Zion National Park Has Lured Artists For Decades
As you enter Zion Canyon, it's impossible to avert your eyes from the sandstone ramparts that frame the cleft cut by the Virgin River. They're just that impressive.
Both the canyon, which to many is the hallmark of Zion National Park, and the surrounding landscape, such as Checkerboard Mesa, have thrilled visitors and challenged artists and photographers for decades. It was this rippled landscape, as well as the arid climate, that in 1939 lured artist Maynard Dixon to nearby Mount Carmel, where he would spend his summers.
Dixon was one of the dominant Southwest landscape painters of the early-to-mid-20th Century. Many of his paintings graced the covers of Sunset magazine in its early years. From June 1939 into the 1940s, much of the landscape in and around Zion found its way onto his canvasses.
According to Desert Dreams, The Art and Life of Maynard Dixon, the artist "painted over 40 canvases in and around Zion National Park. The colossal stone giants of Zion -- Watchman, Alter of Sacrifice, Great White Throne, West Temple, Three Patriarchs -- were signposts in his encounters with this magnificent country. Broad stretches of sky dominate the horizon, but in the canyon bottoms 'standing up' country prevails: gorges, cliffs, buttes, mesas, an endless variety of sculpted erosional forms."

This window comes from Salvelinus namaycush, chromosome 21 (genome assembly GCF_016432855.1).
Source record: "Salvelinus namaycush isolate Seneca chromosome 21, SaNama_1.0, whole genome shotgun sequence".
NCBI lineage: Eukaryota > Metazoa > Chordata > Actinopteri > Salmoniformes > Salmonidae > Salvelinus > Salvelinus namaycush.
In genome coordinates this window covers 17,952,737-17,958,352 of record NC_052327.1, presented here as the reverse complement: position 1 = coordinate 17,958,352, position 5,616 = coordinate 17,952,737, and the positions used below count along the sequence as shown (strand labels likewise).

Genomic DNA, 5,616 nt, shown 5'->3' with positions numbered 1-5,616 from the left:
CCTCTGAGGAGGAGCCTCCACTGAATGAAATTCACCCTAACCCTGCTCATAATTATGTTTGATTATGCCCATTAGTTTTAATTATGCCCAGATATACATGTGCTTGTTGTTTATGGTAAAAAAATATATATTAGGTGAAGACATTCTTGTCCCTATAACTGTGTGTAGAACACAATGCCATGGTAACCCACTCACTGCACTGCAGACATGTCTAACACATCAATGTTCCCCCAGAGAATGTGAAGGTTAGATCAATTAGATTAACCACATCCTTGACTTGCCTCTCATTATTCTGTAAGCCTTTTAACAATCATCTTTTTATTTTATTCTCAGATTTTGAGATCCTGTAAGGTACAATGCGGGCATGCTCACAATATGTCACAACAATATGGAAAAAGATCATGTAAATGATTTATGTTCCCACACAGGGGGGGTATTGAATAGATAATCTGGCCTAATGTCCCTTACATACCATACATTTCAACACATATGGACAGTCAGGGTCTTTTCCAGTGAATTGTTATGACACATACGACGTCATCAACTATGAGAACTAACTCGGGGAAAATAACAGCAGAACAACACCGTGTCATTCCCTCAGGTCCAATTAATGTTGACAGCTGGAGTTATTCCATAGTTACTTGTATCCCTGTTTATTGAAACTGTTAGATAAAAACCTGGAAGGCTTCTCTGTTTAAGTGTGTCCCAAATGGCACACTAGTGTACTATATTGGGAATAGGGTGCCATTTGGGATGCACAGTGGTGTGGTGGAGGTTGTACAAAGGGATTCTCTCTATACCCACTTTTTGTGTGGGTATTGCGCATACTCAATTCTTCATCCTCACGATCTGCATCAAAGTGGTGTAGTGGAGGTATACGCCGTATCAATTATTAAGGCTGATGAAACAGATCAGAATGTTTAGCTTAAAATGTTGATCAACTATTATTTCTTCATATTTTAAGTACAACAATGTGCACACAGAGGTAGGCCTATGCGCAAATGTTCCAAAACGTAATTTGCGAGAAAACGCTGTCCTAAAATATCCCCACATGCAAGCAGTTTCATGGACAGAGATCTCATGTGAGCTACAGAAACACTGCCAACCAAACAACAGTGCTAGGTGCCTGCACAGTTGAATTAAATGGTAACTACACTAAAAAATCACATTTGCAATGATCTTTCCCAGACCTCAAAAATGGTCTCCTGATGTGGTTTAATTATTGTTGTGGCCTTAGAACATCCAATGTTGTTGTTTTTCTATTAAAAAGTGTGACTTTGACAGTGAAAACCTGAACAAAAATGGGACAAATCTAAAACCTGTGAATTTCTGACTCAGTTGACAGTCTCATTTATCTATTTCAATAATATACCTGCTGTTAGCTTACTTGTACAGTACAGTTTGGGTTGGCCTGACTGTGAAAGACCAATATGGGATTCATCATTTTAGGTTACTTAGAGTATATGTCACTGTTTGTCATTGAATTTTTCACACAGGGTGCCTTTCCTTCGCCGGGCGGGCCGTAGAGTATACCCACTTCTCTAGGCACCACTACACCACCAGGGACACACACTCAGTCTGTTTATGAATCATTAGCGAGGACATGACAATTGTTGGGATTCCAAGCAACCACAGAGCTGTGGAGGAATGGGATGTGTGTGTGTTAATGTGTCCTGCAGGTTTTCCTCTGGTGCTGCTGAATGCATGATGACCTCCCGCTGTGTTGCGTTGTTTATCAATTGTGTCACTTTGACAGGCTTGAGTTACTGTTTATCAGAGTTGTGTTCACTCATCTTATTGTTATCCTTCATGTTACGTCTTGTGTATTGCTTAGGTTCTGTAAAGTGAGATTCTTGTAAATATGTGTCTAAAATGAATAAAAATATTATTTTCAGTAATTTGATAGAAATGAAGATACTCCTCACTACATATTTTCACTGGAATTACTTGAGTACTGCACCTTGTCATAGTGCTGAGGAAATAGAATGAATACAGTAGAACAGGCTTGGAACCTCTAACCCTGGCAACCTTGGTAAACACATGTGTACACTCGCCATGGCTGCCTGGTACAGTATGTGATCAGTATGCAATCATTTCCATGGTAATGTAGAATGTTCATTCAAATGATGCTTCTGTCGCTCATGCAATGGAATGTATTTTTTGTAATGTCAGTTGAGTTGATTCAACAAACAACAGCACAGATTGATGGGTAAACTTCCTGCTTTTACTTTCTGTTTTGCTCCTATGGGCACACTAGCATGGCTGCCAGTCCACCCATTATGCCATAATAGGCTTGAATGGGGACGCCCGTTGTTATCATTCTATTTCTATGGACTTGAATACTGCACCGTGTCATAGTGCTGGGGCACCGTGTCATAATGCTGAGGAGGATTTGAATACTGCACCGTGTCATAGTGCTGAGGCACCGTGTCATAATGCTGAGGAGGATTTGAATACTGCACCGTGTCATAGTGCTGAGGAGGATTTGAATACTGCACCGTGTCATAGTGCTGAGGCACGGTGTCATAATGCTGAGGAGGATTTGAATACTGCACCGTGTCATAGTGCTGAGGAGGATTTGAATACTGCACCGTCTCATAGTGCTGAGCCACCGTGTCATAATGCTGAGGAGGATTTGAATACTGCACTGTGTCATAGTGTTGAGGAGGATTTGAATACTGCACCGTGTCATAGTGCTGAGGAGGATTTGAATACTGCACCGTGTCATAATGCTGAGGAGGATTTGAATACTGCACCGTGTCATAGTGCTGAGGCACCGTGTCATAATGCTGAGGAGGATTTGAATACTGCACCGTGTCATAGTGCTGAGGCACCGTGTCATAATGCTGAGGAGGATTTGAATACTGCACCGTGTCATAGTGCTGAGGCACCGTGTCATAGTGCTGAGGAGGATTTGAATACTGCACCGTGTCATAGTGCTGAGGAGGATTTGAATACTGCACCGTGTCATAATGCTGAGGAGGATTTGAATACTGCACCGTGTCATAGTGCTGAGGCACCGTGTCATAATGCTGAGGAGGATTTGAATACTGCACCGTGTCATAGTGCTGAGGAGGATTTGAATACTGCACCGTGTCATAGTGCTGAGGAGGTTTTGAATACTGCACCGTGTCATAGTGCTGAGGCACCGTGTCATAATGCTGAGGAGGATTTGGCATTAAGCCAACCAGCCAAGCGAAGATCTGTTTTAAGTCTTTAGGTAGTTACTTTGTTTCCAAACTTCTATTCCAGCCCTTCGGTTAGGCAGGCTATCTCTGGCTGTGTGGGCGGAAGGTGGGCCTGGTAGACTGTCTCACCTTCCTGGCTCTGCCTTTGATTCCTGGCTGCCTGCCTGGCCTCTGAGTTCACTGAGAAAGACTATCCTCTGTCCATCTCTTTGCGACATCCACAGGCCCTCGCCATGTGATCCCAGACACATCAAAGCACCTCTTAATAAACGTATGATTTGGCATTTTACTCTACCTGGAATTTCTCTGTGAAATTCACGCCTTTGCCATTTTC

Today those images survive in such Dixon paintings as Approach to Zion, Moonlight Over Zion, Cliffs of Zion, and Dianan's Throne.
While Dixon is long gone, many follow in his footsteps to Zion, working both to perfect their brush strokes and camera angles. Through January 24, 2009, you can view some of the success stories at the St. George Art Museum through the exhibit, A Century of Sanctuary, The Art of Zion National Park. Among some of the works on display are a few by Dixon.
Once you've been to Zion it's easy to understand why photographers and artists would strive so hard to capture the park's essence. Here in the heart of southern Utah's canyon country erosion has had a wonderfully colorful palette of sandstone to work with, one that the rumpled geology adds considerable depth to.
If you think your own photos of Zion are among the best you've seen, you might want to enter the Zion Centennial Photo Contest being staged by the Zion Field Institute. First-place honors come with a $1,000 prize, and the possibility of another $500 that would give the institute the right to turn your work into a commemorative poster.
Art trivia aside, today marks the 89th birthday of the place now known as "Zion National Park." In truth, come next July 31 the landscape will mark its 100th year as part of the National Park System. It was on that date in 1909 that much of the land within the park's present borders was protected as Mukuntuweap National Monument.
Nine years later, on March 18, 1918, the name was changed to Zion National Monument, and on November 19, 1919, the "monument" became a "national park."